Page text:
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Washington Metro’s Unemployment Rate at 3.2 percent

Tuesday, October 1, 2019

(Washington, DC) - The District of Columbia Department of Employment Services (DOES) reported today that the preliminary August job estimates show a decrease of 23,500 jobs for a total of 2,735,500 jobs in the Washington Metropolitan Division. The private sector decreased by 2,700 jobs, while the public sector decreased by 20,800 jobs. The Washington Metropolitan Division's not seasonally adjusted August 2019 unemployment rate was 3.2 percent, which is down 0.1 percentage point from the July rate of 3.3 percent.  The Washington Metropolitan Division’s unemployment rate was 3.5 percent in August 2018, which is down 0.3 percentage points from the current unemployment rate of 3.2 percent

Over-the-Month Area Civilian Labor Force, Employment and Unemployment Data

The total civilian labor force in the Washington Metropolitan Division for August 2019 was 2,765,600, of which 2,677,500 were employed and 88,100 were unemployed.  The unemployment rate was 3.2 percent.  The total civilian labor force in the Suburban Ring of the Communities surrounding the District of Columbia was 3,062,200, of which 2,974,800 were employed and 87,500 were unemployed.  The unemployment rate for this area was 2.9 percent.  In the Washington Metropolitan Statistical Area, which includes the Washington Metropolitan Division and the Bethesda-Gaithersburg-Frederick, Maryland Metropolitan Division, the civilian labor force was 3,469,000, of which 3,359,400 were employed and 109,600 were unemployed.  The unemployment rate for this area was 3.2 percent.  For the month, the unemployment rates for the Washington Metropolitan Division, the Washington Metropolitan Statistical Area and the Suburban Ring decreased by 0.1 percentage point each.

Over-the-Year Area Civilian Labor Force, Employment and Unemployment Data

The Washington Metropolitan Division’s civilian labor force increased over the year by 69,300, while the number of employed increased by 74,600, and the number of unemployed decreased by 5,300.  The civilian labor force for the Suburban Ring increased over the year by 80,200, while the number of employed increased by 84,100, and the number of unemployed decreased by 3,800.  Meanwhile, the Washington Metropolitan Statistical Area’s civilian labor force increased by 85,400, while the number of employed increased by 90,300 and the number of unemployed decreased by 4,900.  For the year, the unemployment rate for the Washington Metropolitan Division declined by 0.3 percentage points, while the unemployment rates for the Washington Metropolitan Statistical Area and the Suburban Ring declined by 0.2 percentage points each.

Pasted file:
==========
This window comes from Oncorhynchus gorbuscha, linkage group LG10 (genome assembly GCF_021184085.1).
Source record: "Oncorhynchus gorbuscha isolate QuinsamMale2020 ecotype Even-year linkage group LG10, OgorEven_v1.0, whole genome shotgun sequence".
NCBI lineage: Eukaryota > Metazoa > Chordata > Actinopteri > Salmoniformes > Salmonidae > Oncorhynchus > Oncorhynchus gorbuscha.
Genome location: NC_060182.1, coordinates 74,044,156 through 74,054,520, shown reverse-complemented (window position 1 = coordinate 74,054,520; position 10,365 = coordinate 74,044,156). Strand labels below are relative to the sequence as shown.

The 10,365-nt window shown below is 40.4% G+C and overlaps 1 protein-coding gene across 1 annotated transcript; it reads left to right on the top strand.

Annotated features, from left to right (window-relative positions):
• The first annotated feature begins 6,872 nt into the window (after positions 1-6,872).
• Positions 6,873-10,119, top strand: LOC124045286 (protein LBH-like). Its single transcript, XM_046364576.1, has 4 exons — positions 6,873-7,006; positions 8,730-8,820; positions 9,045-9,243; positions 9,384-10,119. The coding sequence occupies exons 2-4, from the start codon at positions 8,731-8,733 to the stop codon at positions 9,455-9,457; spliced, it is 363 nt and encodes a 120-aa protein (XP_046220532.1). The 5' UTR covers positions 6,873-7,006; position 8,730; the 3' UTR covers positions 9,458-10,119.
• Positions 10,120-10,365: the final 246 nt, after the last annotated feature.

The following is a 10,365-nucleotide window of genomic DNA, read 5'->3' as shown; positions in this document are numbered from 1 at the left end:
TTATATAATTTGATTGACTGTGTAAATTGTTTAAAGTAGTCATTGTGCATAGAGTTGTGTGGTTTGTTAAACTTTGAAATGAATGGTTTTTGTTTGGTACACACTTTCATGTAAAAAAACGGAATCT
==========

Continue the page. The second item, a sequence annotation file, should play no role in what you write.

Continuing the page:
Metropolitan Division’s Job Growth

Total wage and salary employment in the Washington Metropolitan Division decreased over the month by 23,500 jobs. The private sector decreased by 2,700 jobs, while the public sector decreased by 20,800 jobs over-the-month.  Four private sectors had over-the-month job gains. Job gains were registered in: mining, logging and construction services increased by (1,900 jobs); financial activities increased by (800 jobs); educational and health services increased by (1,100 jobs) and leisure and hospitality increased by (1,000 jobs). Job losses were registered in: manufacturing decreased by (900 jobs); trade, transportation and utilities decreased by (2,100 jobs); information decreased by (900 jobs); professional and business services decreased by (2,900 jobs) and other services decreased by (700 jobs). The government overall decreased by (20,800 jobs) over the month. The federal government decreased by (800 jobs); state government decreased by (17,200 jobs) and the local government decreased by (2,800 jobs). 

During the last 12 months, employment in the Washington Metropolitan Division increased by 35,000 jobs. The private sector increased by 31,800 jobs, while the public sector increased by 3,200 jobs. The private sector gains over the year were: mining, logging and construction gained (4,100 jobs); professional and business services gained (8,500 jobs); educational and health services gained (7,900 jobs); leisure and hospitality services gained (15,500 jobs) and other services gained (3,200 jobs).  The private sector losses were: manufacturing loss (800 jobs); trade, transportation and utilities loss (3,900 jobs); information loss (1,300 jobs) and financial activities loss (1,400 jobs). The Federal government gained (1,300 jobs), while the State government gained (700 jobs) and the local government gained (1,200 jobs).

Washington Metropolitan Statistical Area Explanations

Estimated Labor Force and Employment for the Washington-Arlington-Alexandria, DC-VA-MD-WV Metropolitan Division includes: The District of Columbia, Virginia Cities of Alexandria, Fairfax, Falls Church, Fredericksburg, Manassas, Manassas Park and the Virginia Counties of Arlington, Clarke, Fairfax, Fauquier, Loudon, Prince William, Spotsylvania, Stafford, Warren, Rappahannock and Culpeper; the Maryland Counties of Calvert, Charles, and Prince Georges; and the West Virginia County of Jefferson.

The estimates for the Washington-Arlington-Alexandria, DC-VA-MD-WV Metropolitan Statistical Area will be the summation of the estimates for the Washington-Arlington-Alexandria, DC-VA-MD-WV Metropolitan Division (contained in this release) and the Bethesda-Gaithersburg-Frederick, MD Metropolitan Division (to be released by the Maryland Department of Labor, Licensing and Regulation).

Data reflects the 2018 annual benchmark revisions.

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